The University of Michigan attracts some of the brightest young minds in the country to its Ann Arbor, Mi campus. With all that knowledge and ambition in one place, you're bound to see some amazing results, both in and out of the class room. One such example of the latter is the U-M solar car team--an entirely extracurricular, student-run project. The team typically carries more than 100 members that are involved in all facets of the $1.5 million project. That large budget didn't develop overnight. The U-M solar car team was started back in 1989 by Bill Kaliardos, an undergrad in aero and mechanical engineering. Since then, the team has put together 11 solar cars and has competed in 14 major races in the U.S. and abroad. Based on performance in these events, the U-M solar car team is the most successful program of its type in America.

The solar car team is the pride of the University's strong engineering department and is featured during campus tours--even for non-engineers. In fact, students from all majors and disciplines are encouraged to be part of the team. There are four units within the greater whole that deal with multiple aspects of the program: engineering (naturally), strategy, business, and operations. Many students on the business and operations teams hail from the university's highly regarded Ross School of Business, but everyone from music students to communications majors have joined in the past. With talents that diverse, it's easy to see why they do so well.

Now on their 11th car, named Quantum, the team is continuing the legacy. Quantum is made mostly of carbon fiber, with some aluminum found in the suspension and titanium in the roll cage.

When the solar cells--limited to 6 square meters for competition--bring in energy from the sun, it gets transferred to a lithium-ion battery located in the center of the car. Because the battery gets a lot of use, cooling ducts located in the wheel wells channel air into the battery compartment to maintain a cooler operating temperature.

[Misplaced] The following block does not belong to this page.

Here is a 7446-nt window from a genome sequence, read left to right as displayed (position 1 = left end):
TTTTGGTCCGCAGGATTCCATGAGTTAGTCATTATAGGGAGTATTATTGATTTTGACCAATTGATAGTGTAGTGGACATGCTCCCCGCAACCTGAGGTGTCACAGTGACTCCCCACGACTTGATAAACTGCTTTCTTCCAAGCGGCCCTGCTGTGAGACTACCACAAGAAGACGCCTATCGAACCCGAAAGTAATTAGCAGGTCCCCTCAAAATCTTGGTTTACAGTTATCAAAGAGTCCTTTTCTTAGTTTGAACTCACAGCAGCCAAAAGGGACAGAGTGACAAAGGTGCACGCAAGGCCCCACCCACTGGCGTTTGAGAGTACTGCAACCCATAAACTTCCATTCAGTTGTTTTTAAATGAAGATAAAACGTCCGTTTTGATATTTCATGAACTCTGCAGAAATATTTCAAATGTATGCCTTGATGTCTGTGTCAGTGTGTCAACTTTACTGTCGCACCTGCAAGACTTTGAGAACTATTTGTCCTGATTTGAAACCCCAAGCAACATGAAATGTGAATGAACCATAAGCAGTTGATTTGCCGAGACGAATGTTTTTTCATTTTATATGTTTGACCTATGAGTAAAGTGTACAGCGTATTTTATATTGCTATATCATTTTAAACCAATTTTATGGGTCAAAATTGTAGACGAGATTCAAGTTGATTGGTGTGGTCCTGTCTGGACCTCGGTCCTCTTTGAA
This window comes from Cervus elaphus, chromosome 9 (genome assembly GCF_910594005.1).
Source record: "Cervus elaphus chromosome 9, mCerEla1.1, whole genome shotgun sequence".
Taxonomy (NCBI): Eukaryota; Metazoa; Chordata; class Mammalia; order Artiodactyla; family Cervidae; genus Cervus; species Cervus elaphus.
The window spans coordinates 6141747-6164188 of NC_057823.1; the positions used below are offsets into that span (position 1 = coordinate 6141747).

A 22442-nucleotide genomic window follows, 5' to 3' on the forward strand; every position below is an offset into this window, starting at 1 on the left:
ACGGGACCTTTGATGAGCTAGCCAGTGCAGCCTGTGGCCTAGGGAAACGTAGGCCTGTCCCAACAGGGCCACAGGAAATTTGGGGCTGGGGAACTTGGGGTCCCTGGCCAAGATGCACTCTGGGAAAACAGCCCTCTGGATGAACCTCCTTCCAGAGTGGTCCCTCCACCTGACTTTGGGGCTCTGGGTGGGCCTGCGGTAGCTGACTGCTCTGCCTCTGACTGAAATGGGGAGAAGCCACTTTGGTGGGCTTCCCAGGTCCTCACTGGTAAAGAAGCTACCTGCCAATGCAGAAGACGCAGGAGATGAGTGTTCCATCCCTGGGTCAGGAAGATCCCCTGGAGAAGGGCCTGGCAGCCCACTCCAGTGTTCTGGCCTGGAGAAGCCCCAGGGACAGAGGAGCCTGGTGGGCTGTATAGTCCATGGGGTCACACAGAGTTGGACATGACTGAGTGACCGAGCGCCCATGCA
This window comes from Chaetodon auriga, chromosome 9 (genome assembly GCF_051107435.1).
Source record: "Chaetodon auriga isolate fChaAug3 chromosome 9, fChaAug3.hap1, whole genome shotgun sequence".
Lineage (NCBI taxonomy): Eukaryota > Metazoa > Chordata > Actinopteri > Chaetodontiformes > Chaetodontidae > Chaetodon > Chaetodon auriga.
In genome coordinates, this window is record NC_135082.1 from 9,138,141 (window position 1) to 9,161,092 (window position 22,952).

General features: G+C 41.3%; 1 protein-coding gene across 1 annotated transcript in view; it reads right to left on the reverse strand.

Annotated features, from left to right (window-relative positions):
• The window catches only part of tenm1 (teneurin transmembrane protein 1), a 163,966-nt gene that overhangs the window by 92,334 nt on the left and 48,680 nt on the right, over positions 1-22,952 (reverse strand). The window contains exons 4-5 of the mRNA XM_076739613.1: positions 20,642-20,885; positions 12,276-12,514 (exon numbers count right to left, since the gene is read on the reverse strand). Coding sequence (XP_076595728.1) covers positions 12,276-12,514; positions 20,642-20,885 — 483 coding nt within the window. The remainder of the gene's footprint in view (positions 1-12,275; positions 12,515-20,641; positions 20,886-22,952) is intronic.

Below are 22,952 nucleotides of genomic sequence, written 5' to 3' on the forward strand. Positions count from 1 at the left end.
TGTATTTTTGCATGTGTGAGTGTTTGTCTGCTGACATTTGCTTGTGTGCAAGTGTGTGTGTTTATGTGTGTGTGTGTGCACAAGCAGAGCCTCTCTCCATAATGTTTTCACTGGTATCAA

After the energy is brought in and stored, a motor control unit converts it into three-phase current so that it can be sent to the electric motor. Three-phase current is typically used in power lines to transfer lots of energy. Considering the energy transfer, the electric motors onboard Quantum are 98% efficient, with only 2% lost to heat, friction and ancillary losses. This setup helps get Quantum up to speeds of 80-105 mph using only 12 hp.

Inside the cabin, the driver has a yoke-looking controller that can accelerate the car or activate regenerative braking. There are even controls for turn signals (yes, the car is completely street legal). Also, the strategists in the chase car can communicate with the driver over SMS text that displays on a screen in the cockpit. The driver can respond with either a "yes" or "no" by pressing a button on the controller. In addition to the array of buttons on the controller, there is also a boost button--lovingly dubbed NOS--that briefly increases current passing through the motor, perfect for passing situations.


During the race, strategists in the chase car are constantly monitoring weather conditions. Sunlight, wind, and elevation largely are all modeled to reflect the latest data. From their live modeling, the team constantly tweaks the solar car's speed strategy. They are essentially running forecast models to make sure they can finish the race with a nearly dead battery, meaning they went as fast they could without running out of juice too early.

Building and racing cars with your peers may sound like fun, but there's also a lot at stake. The team hopes to earn their 7th national title in the upcoming American Solar Challenge. They enter the race as reigning champions and would appear to have an excellent chance at a repeat. Go Blue!

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